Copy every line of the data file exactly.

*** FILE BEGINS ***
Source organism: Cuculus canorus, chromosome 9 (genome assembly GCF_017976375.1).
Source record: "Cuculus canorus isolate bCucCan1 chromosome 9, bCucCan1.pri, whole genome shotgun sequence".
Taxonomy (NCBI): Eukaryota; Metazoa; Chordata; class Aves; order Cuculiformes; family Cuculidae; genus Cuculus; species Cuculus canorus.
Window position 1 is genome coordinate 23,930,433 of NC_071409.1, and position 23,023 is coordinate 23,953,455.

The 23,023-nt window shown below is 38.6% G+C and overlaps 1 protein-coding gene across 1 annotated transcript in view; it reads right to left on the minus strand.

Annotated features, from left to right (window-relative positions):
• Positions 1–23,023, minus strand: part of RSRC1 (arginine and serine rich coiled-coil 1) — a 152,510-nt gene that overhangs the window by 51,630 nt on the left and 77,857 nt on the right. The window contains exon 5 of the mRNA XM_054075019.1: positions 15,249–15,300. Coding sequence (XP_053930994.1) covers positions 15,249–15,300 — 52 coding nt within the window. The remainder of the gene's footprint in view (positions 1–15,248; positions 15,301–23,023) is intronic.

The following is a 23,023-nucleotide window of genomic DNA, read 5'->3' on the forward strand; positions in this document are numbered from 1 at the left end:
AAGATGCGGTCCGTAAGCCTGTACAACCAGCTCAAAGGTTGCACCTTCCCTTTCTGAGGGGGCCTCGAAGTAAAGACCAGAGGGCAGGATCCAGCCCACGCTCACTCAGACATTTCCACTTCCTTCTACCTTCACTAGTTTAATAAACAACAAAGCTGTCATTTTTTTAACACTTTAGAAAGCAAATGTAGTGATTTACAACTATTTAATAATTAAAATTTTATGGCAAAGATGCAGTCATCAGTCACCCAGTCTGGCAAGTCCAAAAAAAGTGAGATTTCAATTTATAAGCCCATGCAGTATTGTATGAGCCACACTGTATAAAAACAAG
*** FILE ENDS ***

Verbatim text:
Source organism: Cuculus canorus, chromosome 9 (genome assembly GCF_017976375.1).
Source record: "Cuculus canorus isolate bCucCan1 chromosome 9, bCucCan1.pri, whole genome shotgun sequence".
Taxonomy (NCBI): Eukaryota; Metazoa; Chordata; class Aves; order Cuculiformes; family Cuculidae; genus Cuculus; species Cuculus canorus.
Window position 1 is genome coordinate 23,930,433 of NC_071409.1, and position 23,023 is coordinate 23,953,455.

The 23,023-nt window shown below is 38.6% G+C and overlaps 1 protein-coding gene across 1 annotated transcript in view; it reads right to left on the minus strand.

Annotated features, from left to right (window-relative positions):
• Positions 1–23,023, minus strand: part of RSRC1 (arginine and serine rich coiled-coil 1) — a 152,510-nt gene that overhangs the window by 51,630 nt on the left and 77,857 nt on the right. The window contains exon 5 of the mRNA XM_054075019.1: positions 15,249–15,300. Coding sequence (XP_053930994.1) covers positions 15,249–15,300 — 52 coding nt within the window. The remainder of the gene's footprint in view (positions 1–15,248; positions 15,301–23,023) is intronic.

The following is a 23,023-nucleotide window of genomic DNA, read 5'->3' on the forward strand; positions in this document are numbered from 1 at the left end:
AAGATGCGGTCCGTAAGCCTGTACAACCAGCTCAAAGGTTGCACCTTCCCTTTCTGAGGGGGCCTCGAAGTAAAGACCAGAGGGCAGGATCCAGCCCACGCTCACTCAGACATTTCCACTTCCTTCTACCTTCACTAGTTTAATAAACAACAAAGCTGTCATTTTTTTAACACTTTAGAAAGCAAATGTAGTGATTTACAACTATTTAATAATTAAAATTTTATGGCAAAGATGCAGTCATCAGTCACCCAGTCTGGCAAGTCCAAAAAAAGTGAGATTTCAATTTATAAGCCCATGCAGTATTGTATGAGCCACACTGTATAAAAACAAG